This week, we learned that there are two different ways of reporting the contribution margins variable and absorption costing. The authors made a point that one method is more useful for internal purposes, and the other is more useful for external reporting.
Lets think about a company that produces dinner ware (plates, bowls, cups and saucers, for example). Some of the dinner ware is intended for daily use (stoneware that is dishwasher and microwave safe), and other dinner ware is for special occasion (fine china or bone china, with gold trim that cannot go in the microwave!) Daily use dinnerware is less expensive than special occasion dinnerware. Imagine that there is consistent demand year-round for the daily use dinnerware, but there are seasonal spikes in demand for the special occasion dinnerware (i.e. wedding season and the holiday season). Additionally, gold is an important component of special use dinner ware, yet the price of gold varies.
Explain how fixed manufacturing overhead costs are shifted from one period to another under absorption costing. Would you recommend absorption costing for the daily dinner ware, the special occasion dinner ware, or both?
What arguments are there in favor of treating fixed manufacturing overhead costs as product costs? As period costs?
Under absorption costing, how is it possible to increase net operating income without increasing sales? Explain using the dinner ware example.
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Absorption costing treats all manufacturing costs as product costs whether they are variable or fixed (Noreen, 2017). For this reason, fixed manufacturing overhead costs would be included in the cost of goods sold under the absorption costing model. Additionally, a portion of fixed manufacturing overhead cost is allocated to each unit of product along with the variable costs. In variable costing, the fixed manufacturing overhead is not included in the product costs.
It would make sense to imply absorption costing be used for the special occasion dinner ware. In absorption costing, costs are transferred to finished goods and only when the units are sold do these costs flow through to the income statement as part of cost of goods sold (Noreen, 2017). In variable costing, fixed manufacturing overhead costs are considered to be period costs just like selling and administrative costs and are taken immediately to the income statement as period expenses (Noreen, 2017). Since the special occasion dinnerware demand fluctuates, at times the company may have significant inventory on hand. Implementing the absorption method will allocate some of the fixed manufacturing overhead to be absorbed in inventory, otherwise the variable method would immediately expense the inventory on the income sheet. The benefit is that that if inventories increase, fixed manufacturing costs are deferred in inventories. Thus, there is an increase net operating income.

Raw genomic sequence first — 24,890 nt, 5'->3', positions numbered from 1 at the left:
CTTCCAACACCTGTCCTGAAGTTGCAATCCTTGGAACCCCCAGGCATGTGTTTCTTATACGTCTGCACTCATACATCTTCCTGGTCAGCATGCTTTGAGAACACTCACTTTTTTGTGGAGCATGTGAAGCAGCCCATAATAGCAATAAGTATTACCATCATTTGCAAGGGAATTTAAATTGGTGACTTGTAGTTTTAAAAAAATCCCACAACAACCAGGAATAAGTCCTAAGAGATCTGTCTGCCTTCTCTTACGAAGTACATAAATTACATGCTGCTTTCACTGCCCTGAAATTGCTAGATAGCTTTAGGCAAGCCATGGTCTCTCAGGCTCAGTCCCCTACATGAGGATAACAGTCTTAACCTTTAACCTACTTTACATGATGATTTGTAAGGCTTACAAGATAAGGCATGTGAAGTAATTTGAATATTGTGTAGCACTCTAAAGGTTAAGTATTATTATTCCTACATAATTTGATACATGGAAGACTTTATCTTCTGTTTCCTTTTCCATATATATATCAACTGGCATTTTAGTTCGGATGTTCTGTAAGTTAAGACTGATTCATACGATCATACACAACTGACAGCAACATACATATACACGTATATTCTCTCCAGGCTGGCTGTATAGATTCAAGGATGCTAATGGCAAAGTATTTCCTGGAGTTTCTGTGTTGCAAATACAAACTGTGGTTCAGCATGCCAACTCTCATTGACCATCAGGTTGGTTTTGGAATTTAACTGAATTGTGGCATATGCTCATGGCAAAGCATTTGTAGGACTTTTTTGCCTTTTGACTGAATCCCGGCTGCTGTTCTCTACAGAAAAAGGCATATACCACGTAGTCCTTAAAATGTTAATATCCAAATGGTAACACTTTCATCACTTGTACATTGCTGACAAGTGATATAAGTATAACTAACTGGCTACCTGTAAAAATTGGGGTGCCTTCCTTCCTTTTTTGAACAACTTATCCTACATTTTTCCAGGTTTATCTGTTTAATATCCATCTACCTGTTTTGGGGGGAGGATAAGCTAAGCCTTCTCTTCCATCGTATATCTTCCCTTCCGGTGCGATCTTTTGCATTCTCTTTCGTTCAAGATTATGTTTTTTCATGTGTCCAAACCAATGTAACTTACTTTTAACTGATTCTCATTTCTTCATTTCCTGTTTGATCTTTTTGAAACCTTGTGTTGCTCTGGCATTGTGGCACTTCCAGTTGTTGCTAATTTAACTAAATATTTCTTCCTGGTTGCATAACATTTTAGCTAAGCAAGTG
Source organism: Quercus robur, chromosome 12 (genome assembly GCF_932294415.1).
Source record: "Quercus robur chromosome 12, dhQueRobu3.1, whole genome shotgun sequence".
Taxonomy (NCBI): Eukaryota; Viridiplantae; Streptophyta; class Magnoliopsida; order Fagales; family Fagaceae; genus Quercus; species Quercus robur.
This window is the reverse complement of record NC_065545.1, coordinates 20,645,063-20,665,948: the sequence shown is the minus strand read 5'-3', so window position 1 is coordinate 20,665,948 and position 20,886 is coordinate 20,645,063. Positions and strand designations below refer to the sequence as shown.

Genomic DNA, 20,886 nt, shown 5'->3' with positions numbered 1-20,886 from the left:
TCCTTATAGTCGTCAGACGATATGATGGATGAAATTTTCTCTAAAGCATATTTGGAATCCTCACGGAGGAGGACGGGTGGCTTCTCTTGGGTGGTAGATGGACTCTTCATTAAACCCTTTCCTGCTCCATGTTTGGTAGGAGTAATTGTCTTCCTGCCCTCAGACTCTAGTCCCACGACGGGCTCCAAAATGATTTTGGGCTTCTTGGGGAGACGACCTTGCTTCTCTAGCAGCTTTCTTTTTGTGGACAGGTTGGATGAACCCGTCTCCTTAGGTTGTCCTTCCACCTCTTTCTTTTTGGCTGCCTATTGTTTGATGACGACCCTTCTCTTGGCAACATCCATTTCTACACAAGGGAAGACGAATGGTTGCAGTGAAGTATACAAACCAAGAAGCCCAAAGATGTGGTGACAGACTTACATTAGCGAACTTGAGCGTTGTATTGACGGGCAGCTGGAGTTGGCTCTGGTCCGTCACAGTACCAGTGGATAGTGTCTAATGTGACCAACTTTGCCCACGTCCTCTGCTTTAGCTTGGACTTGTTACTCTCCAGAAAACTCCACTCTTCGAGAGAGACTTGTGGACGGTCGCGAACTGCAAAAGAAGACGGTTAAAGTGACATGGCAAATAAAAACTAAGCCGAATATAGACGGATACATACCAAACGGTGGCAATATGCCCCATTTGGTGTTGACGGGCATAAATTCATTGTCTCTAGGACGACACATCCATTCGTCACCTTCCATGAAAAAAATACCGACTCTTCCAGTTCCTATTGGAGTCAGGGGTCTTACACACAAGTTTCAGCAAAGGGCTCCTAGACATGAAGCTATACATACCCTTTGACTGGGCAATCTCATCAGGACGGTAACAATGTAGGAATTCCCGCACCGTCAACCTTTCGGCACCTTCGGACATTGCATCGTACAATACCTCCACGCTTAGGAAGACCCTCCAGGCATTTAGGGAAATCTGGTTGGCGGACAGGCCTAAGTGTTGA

Treating manufacturing overhead as a period cost will expense them as they incur. Treating manufacturing overhead as a product cost by absorption will attach a cost to each product that takes into accountant all costs of production. The benefit is that absorption costing can provide a company with a more accurate picture of profitability than variable costing (Maverick, 2019). Additionally, absorption costing methods are compliant with generally accepted accounting principles.
Maverick, J., Absorption Costing: Advantages and Disadvantages. Investopedia. March 12, 2019.
Noreen, E. (2017). Managerial Accounting for Managers (4th Edition). Mcgraw-Hill Education.
Once again I find that what appears to be very complex when introduced is actually not. Accounting seems to have a way to make things as complex as they can be. It may be that I am not comprehending the complete meaning, but I will try to demonstrate an understanding of the concept in as simple of terms as possible.
The difference between the way that the two methods report contribution margins comes down to a single factor. The Absorption method treats fixed manufacturing overhead (FMOH) as a product cost (cost of goods). The Variable method treats FMOH as a period cost.
The way this can be used in different situations is as follows.
Absorption method shifts costs from one period to the next as sales/production varies, which is better for products that have varying demand, varying market value and varying fixed costs. The Variable method keeps values more stable by spreading the FMOH evenly across periods, which is better for products whose value and fixed costs are more stable.
I would recommend the Absorption method for the for the special occasion dinner ware, whose market value varies during different seasons, and whose materials (gold) also vary throughout the year. I would recommend the Variable method for the every day dinner ware whose value and materials remain more stable.
I do have one question – It is easy to see that the Absorption method would work great for those products with varying values and materials costs, but would not that method work out the same in the long run for stable products, because while it allows for the variables, if those numbers do not vary, wont the figures then work out as stable? I really hope that someone can address this question for me.
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